Financial expert Suze Orman
Thanks to recent congressional pressure, some credit card issuers have become a little more consumer-friendly. Citigroup, the world's largest card company, has quit using "universal default," which permitted it to raise users' interest rates even if they slipped up on payments to other creditors. Chase has decided to stop using "two-cycle billing," a practice that enabled the company to charge interest even for periods in which cardholders didn't carry a balance. But don't think for a minute that creditors have become altruistic. They can still make plenty of money off your account if you aren't paying attention. Here's how a little effort can help:

Request a lower interest rate. If you've been a reliable client with a solid credit profile, there's no reason to settle for a card with a rate of 15 percent or more. Call customer service and be polite but firm: "Given my strong credit history and the fact that I pay my bills on time, I think the interest rate on my card should be reduced to 8 percent. If you can't do that, I intend to take my business to a lower-rate card and cancel this account." (You can shop for a better deal at, but don't actually cancel the card. It's best to get the balance down to zero by transferring it to a new card or paying it off. Then don't use the card again.)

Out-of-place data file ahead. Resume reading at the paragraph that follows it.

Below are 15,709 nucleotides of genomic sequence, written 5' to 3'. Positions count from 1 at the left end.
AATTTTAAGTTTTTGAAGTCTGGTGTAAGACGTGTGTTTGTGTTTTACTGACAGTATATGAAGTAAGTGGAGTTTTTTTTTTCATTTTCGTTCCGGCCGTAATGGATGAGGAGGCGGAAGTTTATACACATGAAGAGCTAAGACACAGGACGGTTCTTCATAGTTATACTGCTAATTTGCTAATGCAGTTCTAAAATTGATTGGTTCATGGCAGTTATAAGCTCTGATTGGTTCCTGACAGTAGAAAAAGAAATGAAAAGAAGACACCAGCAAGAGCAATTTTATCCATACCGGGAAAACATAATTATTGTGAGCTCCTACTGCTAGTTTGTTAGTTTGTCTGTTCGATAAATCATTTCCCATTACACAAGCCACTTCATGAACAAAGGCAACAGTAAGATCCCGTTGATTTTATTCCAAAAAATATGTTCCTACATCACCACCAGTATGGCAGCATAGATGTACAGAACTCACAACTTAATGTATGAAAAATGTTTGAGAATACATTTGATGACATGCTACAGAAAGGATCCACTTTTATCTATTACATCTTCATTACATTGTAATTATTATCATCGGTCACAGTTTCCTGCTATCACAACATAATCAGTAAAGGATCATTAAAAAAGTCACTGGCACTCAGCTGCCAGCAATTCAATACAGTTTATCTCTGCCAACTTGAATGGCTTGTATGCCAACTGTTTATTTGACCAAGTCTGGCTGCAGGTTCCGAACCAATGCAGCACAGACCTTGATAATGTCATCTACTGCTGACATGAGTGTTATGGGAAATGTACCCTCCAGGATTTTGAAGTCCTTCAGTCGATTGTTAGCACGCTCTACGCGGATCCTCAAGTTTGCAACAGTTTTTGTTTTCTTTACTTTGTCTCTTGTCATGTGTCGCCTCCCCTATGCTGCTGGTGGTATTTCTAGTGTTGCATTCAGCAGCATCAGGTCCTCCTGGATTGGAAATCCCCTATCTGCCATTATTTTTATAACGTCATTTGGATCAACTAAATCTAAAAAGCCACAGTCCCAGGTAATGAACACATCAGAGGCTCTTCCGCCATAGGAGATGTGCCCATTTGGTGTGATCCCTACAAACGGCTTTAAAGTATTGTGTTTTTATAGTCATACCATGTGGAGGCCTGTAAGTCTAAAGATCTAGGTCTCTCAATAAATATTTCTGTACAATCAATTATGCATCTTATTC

Pay on time. According to a study by the Government Accountability Office, 35 percent of cardholders paid at least one late fee in 2005 and the average cost was $34, compared with $13 a decade earlier. This is too expensive a slipup to make. Even if you can't cover the bill in full, send in the minimum payment by the due date.

Eliminate your highest-rate balance first. To deal with multiple credit card balances, always pay the minimum due on each, and add more than the minimum onto the one with the highest interest rate. Concentrate on getting rid of the debt on that card, then move on to the card with the next highest interest rate, and so on, until you're in the clear.